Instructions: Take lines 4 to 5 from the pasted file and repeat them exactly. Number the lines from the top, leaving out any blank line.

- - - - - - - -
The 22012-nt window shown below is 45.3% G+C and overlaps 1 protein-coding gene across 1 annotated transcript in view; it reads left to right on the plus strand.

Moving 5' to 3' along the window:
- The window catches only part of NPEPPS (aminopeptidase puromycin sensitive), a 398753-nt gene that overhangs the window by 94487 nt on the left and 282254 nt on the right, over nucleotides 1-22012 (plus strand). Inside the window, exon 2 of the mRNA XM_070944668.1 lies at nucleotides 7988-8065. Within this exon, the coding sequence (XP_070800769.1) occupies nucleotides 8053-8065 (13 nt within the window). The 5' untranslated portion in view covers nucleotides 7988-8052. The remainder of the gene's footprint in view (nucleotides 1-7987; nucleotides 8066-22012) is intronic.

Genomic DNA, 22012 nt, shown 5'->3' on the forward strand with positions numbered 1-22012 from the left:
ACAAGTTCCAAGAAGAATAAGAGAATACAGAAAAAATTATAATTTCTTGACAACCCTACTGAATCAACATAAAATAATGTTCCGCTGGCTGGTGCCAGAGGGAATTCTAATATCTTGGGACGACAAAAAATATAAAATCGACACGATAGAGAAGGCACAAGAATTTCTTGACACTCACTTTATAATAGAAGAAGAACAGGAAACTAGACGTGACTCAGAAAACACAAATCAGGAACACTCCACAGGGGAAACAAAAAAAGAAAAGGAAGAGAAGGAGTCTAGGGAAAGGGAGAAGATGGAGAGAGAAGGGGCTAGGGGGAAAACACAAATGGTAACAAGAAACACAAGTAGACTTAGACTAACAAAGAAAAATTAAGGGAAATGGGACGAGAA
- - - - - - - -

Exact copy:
Genomic DNA, 22012 nt, shown 5'->3' on the forward strand with positions numbered 1-22012 from the left:
ACAAGTTCCAAGAAGAATAAGAGAATACAGAAAAAATTATAATTTCTTGACAACCCTACTGAATCAACATAAAATAATGTTCCGCTGGCTGGTGCCAGAGGGAATTCTAATATCTTGGGACGACAAAAAATATAAAATCGACACGATAGAGAAGGCACAAGAATTTCTTGACACTCACTTTATAATAGAAGAAGAACAGGAAACTAGACGTGACTCAGAAAACACAAATCAGGAACACTCCACAGGGGAAACAAAAAAAGAAAAGGAAGAGAAGGAGTCTAGGGAAAGGGAGAAGATGGAGAGAGAAGGGGCTAGGGGGAAAACACAAATGGTAACAAGAAACACAAGTAGACTTAGACTAACAAAGAAAAATTAAGGGAAATGGGACGAGAA